The Rucksack Club
The Rucksack Club

Journal 2024 – Your Help Needed

Neil Goldsmith, the Journal Editor writes: Many of you will have enjoyed flicking through the archives via the postings: a dip into the Club Journals, and been impressed by past achievements and found them a useful pointer to future trips.  None of this would be possible if past members had not written the articles in the first place! In this era of social media there seems to be a reluctance to commit to print and spend the time putting together a contribution to the Club Journal.  Without your contributions, there will be no Journals and no further Journals to dip into.  Now that the holiday season is on us and trips are being planned, don’t forget to think about an article for the Journal! Please the Journal needs You!

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A Dip into the Club Journals: 1974 Phabrang by Jeff Mason

The June dip into the club journals this month reaches 1974.  Members’ articles covered: exploring the North Pennines; a trip to a remote munro; a run of the new Coast to Coast path, from East to West; early British ascents of routes in the Eastern and Western Alps; and a Himalyan Peak. I’ve chosen the latter, a trip to Himachal Pradesh and the second ascent of Phabrang, a peak of 6172m in the Lahul District, by a small team club team. Fifty years ago the walk in went through villages with a self-sufficient way of life, not the situation now. Read Jeff Mason’s article here.  And this month you can have a BOGOF as John Allen’s report of the trip is available in the Himalayan Journal archives here. For more information about the self sufficiency of Himalyan village life try Helena Norberg-Hodge’s book Ancient Futures, this describes Ladakh in the 70s and 80s and how the area changed with development, here’s a starting point. Other pictures from the 1974 journal are below, in black and white only, and here’s a link to the journal.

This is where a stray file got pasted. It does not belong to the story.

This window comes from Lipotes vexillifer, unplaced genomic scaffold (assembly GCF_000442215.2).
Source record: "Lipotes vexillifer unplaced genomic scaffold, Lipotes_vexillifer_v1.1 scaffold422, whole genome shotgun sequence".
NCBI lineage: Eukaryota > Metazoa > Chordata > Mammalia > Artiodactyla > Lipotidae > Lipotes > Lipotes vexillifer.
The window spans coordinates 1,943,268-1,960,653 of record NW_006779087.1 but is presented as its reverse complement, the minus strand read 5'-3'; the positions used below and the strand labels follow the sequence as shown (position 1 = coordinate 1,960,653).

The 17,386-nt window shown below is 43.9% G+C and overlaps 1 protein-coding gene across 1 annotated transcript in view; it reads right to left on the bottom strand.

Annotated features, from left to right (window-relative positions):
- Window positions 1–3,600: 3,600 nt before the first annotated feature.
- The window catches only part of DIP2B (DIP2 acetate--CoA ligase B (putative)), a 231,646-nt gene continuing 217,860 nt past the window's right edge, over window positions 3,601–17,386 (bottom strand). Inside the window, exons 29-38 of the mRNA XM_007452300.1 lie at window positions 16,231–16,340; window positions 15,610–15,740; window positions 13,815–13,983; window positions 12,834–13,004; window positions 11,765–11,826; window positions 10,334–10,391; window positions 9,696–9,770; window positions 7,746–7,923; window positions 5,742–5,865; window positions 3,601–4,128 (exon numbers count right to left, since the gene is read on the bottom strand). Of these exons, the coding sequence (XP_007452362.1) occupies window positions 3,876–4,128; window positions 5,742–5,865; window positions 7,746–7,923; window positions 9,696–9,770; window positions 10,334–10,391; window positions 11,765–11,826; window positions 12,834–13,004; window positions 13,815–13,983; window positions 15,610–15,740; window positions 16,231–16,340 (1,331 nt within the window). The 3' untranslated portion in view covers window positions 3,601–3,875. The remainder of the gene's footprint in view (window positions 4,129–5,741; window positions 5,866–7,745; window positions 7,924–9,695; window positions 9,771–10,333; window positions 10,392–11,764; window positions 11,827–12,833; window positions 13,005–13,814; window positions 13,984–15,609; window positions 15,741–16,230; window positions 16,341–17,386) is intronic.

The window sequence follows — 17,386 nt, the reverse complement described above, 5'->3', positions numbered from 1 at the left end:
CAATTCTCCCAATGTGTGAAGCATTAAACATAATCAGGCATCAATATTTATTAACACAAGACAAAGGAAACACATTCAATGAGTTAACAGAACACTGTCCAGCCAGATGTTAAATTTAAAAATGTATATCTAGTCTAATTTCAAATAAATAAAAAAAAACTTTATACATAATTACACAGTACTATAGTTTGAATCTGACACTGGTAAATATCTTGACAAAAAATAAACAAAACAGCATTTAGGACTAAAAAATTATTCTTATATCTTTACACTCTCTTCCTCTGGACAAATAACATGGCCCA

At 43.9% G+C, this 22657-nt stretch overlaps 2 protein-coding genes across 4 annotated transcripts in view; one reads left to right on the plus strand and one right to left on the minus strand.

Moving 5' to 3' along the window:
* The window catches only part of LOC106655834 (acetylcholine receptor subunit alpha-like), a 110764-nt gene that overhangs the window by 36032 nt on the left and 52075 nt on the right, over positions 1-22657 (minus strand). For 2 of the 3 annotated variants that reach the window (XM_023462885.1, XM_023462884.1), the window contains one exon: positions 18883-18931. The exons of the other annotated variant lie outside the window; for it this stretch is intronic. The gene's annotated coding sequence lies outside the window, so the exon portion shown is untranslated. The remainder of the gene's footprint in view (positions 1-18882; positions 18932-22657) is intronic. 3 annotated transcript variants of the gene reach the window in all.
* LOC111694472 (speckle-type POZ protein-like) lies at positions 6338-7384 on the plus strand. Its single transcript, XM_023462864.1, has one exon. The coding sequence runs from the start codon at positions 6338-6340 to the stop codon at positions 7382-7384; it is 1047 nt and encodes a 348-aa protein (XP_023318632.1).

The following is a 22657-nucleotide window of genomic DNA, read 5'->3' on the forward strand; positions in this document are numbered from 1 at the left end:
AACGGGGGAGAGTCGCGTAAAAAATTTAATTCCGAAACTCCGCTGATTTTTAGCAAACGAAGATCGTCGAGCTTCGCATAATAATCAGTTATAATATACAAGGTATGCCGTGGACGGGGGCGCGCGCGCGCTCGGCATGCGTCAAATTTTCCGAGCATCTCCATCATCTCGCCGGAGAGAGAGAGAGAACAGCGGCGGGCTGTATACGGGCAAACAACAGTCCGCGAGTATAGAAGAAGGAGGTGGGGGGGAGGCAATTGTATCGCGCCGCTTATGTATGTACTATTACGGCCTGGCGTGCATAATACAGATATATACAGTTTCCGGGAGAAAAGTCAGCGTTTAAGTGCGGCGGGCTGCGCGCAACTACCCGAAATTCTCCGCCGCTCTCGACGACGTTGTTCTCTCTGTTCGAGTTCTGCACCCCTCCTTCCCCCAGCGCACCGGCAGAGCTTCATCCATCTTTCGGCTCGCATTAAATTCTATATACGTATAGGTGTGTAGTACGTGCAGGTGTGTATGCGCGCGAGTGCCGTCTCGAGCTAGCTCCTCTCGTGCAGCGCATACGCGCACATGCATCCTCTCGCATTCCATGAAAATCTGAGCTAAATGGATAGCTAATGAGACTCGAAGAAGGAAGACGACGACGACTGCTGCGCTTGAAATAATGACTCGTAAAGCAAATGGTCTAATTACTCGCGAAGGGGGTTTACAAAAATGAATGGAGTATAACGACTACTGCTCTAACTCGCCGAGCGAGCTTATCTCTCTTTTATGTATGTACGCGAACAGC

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Edwin Coope – Funeral Arrangements

Carole Smithies writes: Sad to report Edwin Coope, who joined the Club in 1999, passed away on Tuesday the 18th June.  Whilst Edwin joined the Club comparatively late in life, –he was in his fifties, he came with a first-class record as a mountaineer and fell runner.  The year before he joined, he did the Joss Naylor Challenge in under 14 hours, and in all, he completed 21 Lake District Mountain Trails. Edwin’s funeral will take place on Wednesday 3rd July at St. Thomas of Canterbury RC church, Lonsdale Rd., Bolton, BL1 4PN, at 10 -00am.  Please, let me know if you will be at the funeral, so we can let the family know.  Contact details as in the handbook.

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A dip into the Club Journals – 1994: Paul O’Reilly and A War of Attrition on the War Bonnet

The Rum Cullin from Orval, photo M.S. Cudahy This month we’re back in 1994, and a difficult choice, this time it’s Paul O’Reilly’s account of an epic with Andy Stewart and a pal in the Wind River Range: A War of Attrition on the War Bonnet, read it here. Andy’s OTHW is available here too. And visit the 1994 journal for more reports including Mike Cudahy’s continuous Munro round, various Alpine Adventures and others from further afield, here are a few photos … Ama Dablam, from on the trail above Dengboche, photo P.Cockshott Below, Mike Cudahy on his continuous Munro round The Goldsmiths in South Africa  

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The Rucksack Club

(Almost) Complete set of RC Journals – need a good home